Declarative vs Imperative Programming

** Imperative **

function Box() {
const div = document.createElement("div");
div.append("Hello world");
return div;

Here you’re giving the function specific instructions to create a div with the class “box” and contain a “Hello World” message.

** Declarative **

function Box() {
return <div className="box">Hello world</div>;

Whereas, with declarative programming you define the div element’s className as “box” yourself, without giving instructions on how that div should be created.

The Pro and Cons of Declarative Programming


  • Simplicity: Declarative programming simplifies code by focusing on the desired outcome rather than the detailed steps, making it easier to read, understand, and reason about.
  • Abstraction: Declarative code promotes abstraction and encapsulation, allowing for reusable and modular components that can be composed to solve complex problems.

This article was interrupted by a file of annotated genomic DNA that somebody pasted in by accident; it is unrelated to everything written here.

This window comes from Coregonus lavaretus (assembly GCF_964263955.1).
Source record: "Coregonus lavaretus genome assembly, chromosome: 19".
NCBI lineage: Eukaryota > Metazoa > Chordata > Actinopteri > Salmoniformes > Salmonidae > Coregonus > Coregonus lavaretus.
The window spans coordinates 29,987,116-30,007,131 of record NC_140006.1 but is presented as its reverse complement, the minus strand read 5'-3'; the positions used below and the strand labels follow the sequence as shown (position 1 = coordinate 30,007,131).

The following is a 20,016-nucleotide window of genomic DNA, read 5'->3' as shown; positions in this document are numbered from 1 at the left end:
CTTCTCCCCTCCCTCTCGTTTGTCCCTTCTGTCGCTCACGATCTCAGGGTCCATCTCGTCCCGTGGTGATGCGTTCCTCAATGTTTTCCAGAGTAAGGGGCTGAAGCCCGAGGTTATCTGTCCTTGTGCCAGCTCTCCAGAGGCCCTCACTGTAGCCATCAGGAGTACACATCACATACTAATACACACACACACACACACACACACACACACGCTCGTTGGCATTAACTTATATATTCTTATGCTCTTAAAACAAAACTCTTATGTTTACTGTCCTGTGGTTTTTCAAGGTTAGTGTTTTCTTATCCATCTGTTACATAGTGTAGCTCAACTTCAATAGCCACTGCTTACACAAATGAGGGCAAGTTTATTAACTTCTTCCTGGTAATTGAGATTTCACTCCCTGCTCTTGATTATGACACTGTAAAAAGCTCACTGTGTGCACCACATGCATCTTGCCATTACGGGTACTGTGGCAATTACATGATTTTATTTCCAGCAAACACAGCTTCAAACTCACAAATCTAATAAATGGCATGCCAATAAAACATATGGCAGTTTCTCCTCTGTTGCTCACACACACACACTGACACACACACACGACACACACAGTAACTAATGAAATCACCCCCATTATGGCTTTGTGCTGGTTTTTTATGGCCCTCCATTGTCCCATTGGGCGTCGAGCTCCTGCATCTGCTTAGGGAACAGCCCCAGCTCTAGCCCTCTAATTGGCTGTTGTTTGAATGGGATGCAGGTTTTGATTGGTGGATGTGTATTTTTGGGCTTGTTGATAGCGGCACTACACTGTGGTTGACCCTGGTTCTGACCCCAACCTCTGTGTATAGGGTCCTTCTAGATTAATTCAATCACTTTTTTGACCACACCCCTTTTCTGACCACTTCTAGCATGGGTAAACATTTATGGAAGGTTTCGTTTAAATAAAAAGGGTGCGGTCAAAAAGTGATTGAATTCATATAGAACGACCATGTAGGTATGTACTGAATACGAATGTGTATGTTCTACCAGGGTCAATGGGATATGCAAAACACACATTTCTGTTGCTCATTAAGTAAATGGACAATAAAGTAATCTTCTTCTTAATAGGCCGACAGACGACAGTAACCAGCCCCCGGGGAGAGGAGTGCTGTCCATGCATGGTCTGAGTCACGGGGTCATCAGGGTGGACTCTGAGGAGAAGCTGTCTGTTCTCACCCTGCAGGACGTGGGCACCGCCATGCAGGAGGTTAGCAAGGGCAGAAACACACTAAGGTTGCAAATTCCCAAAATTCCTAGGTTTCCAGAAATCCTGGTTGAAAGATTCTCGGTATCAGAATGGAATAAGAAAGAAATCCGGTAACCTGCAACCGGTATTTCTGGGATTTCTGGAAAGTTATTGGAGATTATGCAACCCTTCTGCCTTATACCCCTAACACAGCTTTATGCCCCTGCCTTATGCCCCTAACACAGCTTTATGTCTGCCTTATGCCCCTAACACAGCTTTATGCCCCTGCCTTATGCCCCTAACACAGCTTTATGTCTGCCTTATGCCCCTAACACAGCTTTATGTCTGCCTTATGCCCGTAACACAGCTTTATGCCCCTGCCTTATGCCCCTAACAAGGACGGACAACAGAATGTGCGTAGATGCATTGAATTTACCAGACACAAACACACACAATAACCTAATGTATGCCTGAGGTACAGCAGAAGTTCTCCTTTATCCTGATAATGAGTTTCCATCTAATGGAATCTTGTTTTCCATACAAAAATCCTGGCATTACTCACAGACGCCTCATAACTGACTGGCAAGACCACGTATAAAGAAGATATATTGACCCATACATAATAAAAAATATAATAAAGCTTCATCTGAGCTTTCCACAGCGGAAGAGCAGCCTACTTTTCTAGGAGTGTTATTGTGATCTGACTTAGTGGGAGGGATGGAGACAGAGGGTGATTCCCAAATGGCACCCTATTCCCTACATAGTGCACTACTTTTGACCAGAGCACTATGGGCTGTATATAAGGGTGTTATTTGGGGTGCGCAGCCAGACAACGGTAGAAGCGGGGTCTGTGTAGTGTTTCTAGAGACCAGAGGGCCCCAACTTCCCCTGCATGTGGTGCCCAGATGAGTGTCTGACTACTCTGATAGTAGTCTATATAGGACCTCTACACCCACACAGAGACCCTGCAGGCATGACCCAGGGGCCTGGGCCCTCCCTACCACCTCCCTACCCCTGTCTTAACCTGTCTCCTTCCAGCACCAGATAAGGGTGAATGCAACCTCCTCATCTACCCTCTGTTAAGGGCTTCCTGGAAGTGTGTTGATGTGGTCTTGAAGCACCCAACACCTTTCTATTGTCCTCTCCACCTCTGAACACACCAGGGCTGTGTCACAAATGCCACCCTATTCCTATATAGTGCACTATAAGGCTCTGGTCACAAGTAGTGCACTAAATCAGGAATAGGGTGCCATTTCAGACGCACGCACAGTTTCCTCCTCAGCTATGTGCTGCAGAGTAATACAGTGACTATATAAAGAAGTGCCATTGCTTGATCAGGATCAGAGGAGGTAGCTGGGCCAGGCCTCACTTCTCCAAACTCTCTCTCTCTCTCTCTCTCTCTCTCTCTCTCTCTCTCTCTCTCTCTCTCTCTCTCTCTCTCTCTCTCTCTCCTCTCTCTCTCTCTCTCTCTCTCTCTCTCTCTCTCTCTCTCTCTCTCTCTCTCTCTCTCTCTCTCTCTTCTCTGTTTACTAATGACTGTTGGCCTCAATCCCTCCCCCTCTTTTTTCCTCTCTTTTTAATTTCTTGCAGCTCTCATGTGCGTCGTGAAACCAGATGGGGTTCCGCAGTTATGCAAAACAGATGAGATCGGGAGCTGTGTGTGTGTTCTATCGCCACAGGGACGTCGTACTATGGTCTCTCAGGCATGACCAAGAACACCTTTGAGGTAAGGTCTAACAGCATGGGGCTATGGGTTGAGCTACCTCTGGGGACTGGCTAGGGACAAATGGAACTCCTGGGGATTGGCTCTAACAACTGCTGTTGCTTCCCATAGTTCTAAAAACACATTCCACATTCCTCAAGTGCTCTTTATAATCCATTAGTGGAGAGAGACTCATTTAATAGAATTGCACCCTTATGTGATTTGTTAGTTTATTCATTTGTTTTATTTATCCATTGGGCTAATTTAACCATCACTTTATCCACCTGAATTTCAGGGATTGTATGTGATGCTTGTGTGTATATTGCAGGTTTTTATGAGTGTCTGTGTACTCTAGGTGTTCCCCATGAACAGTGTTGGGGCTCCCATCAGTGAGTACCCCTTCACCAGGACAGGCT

• Learning Curve: Declarative programming may require a shift in thinking and understanding higher-level abstractions, which can initially be challenging for developers more familiar with imperative paradigms.
  • Limited Control: Declarative code abstracts away control flow and implementation details, which can be limiting in certain scenarios where fine-grained control or performance optimizations are required.

The Pro and Cons of Imperative Programming


  • Control: Imperative programming provides fine-grained control over the execution flow, allowing developers to explicitly define the sequence of steps to achieve a desired outcome.
  • Flexibility: Imperative code can be more flexible and adaptable, as it allows for direct manipulation of program state and detailed control over low-level operations.


  • Complexity: Imperative code can become complex and harder to reason about as programs grow in size and complexity. The explicit control flow and mutable state can lead to code that is harder to understand and maintain.
  • Code Reusability: Imperative code often tightly couples the logic with the specific implementation, making it less reusable in different contexts or for different tasks.